Research Line of Soft Tissue Engineering and Mechanobiology

Cell-Matrix Interactions

We investigate how living cells shape and adapt their own environment in order to rationally design regenerative implants for the heart.

The research group investigates the interplay between living cells and the mechanobiological cues originating from the extracellular matrix under conditions of tissue growth, adaptation, regeneration and degeneration. For this, the group uses ‘living’ model systems (cell, cell-matrix, engineered tissue, native tissue) to quantify and understand these aspects at different levels of complexity. The obtained fundamental knowledge is translated into engineering approaches to restore or regenerate living tissues, in particular for the human heart. A prominent example is the development of a synthetic, biodegradable heart valve prosthesis that seduces the body to create a new, living heart valve at the site of implantation. Along this line, novel developments concentrate on the in situ tissue engineering of coronary arteries and vascular access grafts.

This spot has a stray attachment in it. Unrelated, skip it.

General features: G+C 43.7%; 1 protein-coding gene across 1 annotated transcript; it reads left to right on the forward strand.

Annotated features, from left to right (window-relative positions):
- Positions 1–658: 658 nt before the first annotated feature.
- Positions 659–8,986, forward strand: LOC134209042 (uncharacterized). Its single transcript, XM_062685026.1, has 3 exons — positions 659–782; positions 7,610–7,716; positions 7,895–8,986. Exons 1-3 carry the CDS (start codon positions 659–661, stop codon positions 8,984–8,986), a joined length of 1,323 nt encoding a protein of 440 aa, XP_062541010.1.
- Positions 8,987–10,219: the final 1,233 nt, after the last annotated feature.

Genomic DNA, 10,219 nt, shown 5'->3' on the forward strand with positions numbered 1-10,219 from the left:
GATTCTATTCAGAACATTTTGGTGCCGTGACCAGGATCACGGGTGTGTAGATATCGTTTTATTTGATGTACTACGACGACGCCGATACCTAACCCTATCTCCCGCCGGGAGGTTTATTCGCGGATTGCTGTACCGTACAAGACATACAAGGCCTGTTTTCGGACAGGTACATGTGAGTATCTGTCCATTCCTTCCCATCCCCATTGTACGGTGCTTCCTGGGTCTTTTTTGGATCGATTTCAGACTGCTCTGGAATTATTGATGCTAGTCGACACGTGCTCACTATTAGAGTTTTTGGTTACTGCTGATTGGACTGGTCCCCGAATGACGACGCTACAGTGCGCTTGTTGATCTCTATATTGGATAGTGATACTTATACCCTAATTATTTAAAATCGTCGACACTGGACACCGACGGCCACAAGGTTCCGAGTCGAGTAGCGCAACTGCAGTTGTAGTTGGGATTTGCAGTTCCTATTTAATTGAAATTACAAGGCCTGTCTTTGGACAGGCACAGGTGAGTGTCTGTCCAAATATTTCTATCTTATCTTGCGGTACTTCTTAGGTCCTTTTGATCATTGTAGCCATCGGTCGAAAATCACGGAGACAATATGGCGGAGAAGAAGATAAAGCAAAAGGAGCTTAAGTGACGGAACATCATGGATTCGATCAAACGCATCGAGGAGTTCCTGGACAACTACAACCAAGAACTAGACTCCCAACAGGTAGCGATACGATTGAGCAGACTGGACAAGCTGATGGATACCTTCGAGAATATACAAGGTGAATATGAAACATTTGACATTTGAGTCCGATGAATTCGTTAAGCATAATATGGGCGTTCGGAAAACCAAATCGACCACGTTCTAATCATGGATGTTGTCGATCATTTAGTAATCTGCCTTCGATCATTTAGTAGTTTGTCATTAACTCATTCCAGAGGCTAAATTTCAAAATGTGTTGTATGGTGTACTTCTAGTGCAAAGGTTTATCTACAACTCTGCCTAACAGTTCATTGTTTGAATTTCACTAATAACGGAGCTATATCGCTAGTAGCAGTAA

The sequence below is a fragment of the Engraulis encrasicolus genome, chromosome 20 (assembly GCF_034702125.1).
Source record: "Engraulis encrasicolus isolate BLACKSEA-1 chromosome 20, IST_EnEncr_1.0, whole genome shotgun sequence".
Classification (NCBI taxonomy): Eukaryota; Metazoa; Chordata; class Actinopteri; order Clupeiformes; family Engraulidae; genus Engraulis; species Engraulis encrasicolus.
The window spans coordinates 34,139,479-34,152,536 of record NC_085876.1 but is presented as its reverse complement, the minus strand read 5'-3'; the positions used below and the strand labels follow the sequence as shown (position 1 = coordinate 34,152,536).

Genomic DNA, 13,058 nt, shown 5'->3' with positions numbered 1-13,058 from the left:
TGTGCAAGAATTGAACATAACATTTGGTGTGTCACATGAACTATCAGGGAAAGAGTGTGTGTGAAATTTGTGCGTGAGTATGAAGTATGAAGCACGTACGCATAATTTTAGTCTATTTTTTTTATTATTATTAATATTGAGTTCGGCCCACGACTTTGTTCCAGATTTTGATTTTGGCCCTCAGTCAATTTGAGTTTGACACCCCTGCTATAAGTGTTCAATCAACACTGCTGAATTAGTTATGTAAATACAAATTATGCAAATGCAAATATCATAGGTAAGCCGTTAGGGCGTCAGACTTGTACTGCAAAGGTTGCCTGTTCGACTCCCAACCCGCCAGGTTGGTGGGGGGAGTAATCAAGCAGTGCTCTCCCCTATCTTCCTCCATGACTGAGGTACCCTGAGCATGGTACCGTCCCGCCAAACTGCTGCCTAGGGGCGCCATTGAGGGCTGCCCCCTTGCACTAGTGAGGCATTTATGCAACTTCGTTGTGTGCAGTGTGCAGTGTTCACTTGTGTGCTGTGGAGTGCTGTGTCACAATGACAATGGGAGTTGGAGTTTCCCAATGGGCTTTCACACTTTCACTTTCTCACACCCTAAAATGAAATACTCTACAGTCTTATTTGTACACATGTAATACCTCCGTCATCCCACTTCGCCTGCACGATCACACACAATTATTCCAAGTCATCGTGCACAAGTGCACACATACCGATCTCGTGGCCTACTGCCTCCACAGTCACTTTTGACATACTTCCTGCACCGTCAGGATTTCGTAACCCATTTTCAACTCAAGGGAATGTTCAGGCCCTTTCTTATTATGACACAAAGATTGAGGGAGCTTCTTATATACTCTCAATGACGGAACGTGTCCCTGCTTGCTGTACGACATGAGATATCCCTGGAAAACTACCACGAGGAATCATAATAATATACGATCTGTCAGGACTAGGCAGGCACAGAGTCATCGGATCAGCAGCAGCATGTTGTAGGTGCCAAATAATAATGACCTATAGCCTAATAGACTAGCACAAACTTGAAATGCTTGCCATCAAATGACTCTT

Another important research topic focuses on restoring tissue organization in compromised myocardium and other soft tissues. This research aims to understand extracellular matrix synthesis and remodeling under mechanical loading conditions and in the presence of degradable scaffolds using platforms of miniaturized heart tissues.

The research is performed in close collaboration with material scientists, life scientists, clinicians, and medtech spin-offs within national and international consortia in the field of Regenerative Medicine and Tissue Engineering.

Research Center for Materials-Driven Regeneration

This research group participates in the Research Center for Materials-Driven Regeneration (MDR) which brings materials scientists, cell biologists, tissue engineers and medical scientists together to jointly work on the regeneration of tissue and organ function with intelligent, life-like materials.